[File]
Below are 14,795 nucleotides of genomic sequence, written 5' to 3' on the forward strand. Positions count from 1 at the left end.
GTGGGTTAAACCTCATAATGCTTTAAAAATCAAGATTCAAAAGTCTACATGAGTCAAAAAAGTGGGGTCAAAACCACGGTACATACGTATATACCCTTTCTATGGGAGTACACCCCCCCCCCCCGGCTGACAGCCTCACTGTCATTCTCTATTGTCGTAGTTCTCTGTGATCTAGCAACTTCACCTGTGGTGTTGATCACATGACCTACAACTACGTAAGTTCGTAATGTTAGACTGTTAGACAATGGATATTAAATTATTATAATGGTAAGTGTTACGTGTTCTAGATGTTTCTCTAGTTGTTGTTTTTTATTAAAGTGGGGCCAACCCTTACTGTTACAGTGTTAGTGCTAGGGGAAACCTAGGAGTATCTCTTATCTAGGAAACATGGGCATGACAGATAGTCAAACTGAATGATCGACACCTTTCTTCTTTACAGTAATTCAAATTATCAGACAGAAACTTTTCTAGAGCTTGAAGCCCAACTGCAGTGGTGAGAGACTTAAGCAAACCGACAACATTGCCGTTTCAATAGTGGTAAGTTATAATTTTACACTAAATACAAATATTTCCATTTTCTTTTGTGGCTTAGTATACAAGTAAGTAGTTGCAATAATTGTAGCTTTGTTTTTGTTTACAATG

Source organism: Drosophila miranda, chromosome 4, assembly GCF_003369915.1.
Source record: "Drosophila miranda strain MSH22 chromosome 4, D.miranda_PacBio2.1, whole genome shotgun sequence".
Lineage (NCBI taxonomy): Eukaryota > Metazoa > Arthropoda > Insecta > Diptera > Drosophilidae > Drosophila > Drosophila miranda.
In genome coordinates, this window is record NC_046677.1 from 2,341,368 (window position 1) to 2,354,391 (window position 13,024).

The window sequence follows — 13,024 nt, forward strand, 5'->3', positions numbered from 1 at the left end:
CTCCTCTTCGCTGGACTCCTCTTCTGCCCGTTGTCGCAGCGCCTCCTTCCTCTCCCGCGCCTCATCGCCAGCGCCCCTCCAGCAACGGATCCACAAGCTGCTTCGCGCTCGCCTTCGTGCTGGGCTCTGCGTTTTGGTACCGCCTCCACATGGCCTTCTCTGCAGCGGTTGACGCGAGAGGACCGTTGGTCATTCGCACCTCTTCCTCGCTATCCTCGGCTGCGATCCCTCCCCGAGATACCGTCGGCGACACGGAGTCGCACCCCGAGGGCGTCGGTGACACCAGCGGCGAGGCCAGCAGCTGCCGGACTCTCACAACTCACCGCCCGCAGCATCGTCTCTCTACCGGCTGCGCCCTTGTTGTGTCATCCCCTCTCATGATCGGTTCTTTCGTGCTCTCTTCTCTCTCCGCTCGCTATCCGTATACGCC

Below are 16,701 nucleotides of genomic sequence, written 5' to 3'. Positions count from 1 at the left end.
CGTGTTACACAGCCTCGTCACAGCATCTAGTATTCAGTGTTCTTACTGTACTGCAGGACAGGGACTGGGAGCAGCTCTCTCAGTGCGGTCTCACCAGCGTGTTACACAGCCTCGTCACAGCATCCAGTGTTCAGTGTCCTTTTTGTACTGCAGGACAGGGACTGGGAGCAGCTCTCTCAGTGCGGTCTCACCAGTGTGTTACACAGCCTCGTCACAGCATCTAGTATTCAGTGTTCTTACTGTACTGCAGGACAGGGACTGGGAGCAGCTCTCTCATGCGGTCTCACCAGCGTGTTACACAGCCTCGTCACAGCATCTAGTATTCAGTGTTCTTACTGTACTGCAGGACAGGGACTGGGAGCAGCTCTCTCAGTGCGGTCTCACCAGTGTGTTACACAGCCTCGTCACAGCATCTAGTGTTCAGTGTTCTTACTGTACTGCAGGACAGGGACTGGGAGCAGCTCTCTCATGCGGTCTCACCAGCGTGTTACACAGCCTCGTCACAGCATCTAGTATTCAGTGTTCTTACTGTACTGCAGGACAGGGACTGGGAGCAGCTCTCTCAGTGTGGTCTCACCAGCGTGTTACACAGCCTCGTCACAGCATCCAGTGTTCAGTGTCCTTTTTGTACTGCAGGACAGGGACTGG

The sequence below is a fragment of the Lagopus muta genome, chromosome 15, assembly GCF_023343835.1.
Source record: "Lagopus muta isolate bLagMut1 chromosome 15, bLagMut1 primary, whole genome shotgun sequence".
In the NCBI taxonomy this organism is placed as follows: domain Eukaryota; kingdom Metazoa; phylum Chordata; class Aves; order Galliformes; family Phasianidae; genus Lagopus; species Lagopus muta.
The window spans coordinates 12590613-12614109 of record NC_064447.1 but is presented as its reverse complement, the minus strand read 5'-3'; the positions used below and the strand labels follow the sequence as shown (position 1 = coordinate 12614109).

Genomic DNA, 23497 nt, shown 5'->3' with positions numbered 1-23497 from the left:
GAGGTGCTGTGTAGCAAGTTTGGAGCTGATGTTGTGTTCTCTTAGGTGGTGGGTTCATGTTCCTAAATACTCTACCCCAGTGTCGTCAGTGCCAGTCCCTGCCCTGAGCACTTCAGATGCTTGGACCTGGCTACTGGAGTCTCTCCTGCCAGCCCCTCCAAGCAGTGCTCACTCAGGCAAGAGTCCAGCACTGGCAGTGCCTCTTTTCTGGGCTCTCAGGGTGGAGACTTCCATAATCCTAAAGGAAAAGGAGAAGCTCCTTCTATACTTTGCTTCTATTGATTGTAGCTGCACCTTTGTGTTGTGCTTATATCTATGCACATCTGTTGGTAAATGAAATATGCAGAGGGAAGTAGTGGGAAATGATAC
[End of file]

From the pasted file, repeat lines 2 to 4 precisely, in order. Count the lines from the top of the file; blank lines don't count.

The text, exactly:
GTGGGTTAAACCTCATAATGCTTTAAAAATCAAGATTCAAAAGTCTACATGAGTCAAAAAAGTGGGGTCAAAACCACGGTACATACGTATATACCCTTTCTATGGGAGTACACCCCCCCCCCCCGGCTGACAGCCTCACTGTCATTCTCTATTGTCGTAGTTCTCTGTGATCTAGCAACTTCACCTGTGGTGTTGATCACATGACCTACAACTACGTAAGTTCGTAATGTTAGACTGTTAGACAATGGATATTAAATTATTATAATGGTAAGTGTTACGTGTTCTAGATGTTTCTCTAGTTGTTGTTTTTTATTAAAGTGGGGCCAACCCTTACTGTTACAGTGTTAGTGCTAGGGGAAACCTAGGAGTATCTCTTATCTAGGAAACATGGGCATGACAGATAGTCAAACTGAATGATCGACACCTTTCTTCTTTACAGTAATTCAAATTATCAGACAGAAACTTTTCTAGAGCTTGAAGCCCAACTGCAGTGGTGAGAGACTTAAGCAAACCGACAACATTGCCGTTTCAATAGTGGTAAGTTATAATTTTACACTAAATACAAATATTTCCATTTTCTTTTGTGGCTTAGTATACAAGTAAGTAGTTGCAATAATTGTAGCTTTGTTTTTGTTTACAATG

Source organism: Drosophila miranda, chromosome 4, assembly GCF_003369915.1.
Source record: "Drosophila miranda strain MSH22 chromosome 4, D.miranda_PacBio2.1, whole genome shotgun sequence".